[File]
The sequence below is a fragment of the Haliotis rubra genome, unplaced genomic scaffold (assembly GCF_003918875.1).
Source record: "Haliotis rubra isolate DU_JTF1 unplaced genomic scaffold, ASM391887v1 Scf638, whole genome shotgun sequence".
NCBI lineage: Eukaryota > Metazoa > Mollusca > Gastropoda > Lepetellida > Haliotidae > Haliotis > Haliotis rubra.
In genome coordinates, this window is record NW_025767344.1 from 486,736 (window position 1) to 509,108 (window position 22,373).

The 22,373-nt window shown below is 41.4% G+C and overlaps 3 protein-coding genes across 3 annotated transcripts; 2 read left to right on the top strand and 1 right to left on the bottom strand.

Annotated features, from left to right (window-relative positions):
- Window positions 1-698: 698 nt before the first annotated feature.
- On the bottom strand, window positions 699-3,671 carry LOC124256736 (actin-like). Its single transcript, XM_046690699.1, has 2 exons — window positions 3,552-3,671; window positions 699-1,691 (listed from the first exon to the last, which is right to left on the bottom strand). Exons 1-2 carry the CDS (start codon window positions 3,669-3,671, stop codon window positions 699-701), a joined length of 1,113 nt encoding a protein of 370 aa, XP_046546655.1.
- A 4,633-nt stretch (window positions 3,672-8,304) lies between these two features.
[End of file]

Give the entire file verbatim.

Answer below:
The sequence below is a fragment of the Haliotis rubra genome, unplaced genomic scaffold (assembly GCF_003918875.1).
Source record: "Haliotis rubra isolate DU_JTF1 unplaced genomic scaffold, ASM391887v1 Scf638, whole genome shotgun sequence".
NCBI lineage: Eukaryota > Metazoa > Mollusca > Gastropoda > Lepetellida > Haliotidae > Haliotis > Haliotis rubra.
In genome coordinates, this window is record NW_025767344.1 from 486,736 (window position 1) to 509,108 (window position 22,373).

The 22,373-nt window shown below is 41.4% G+C and overlaps 3 protein-coding genes across 3 annotated transcripts; 2 read left to right on the top strand and 1 right to left on the bottom strand.

Annotated features, from left to right (window-relative positions):
- Window positions 1-698: 698 nt before the first annotated feature.
- On the bottom strand, window positions 699-3,671 carry LOC124256736 (actin-like). Its single transcript, XM_046690699.1, has 2 exons — window positions 3,552-3,671; window positions 699-1,691 (listed from the first exon to the last, which is right to left on the bottom strand). Exons 1-2 carry the CDS (start codon window positions 3,669-3,671, stop codon window positions 699-701), a joined length of 1,113 nt encoding a protein of 370 aa, XP_046546655.1.
- A 4,633-nt stretch (window positions 3,672-8,304) lies between these two features.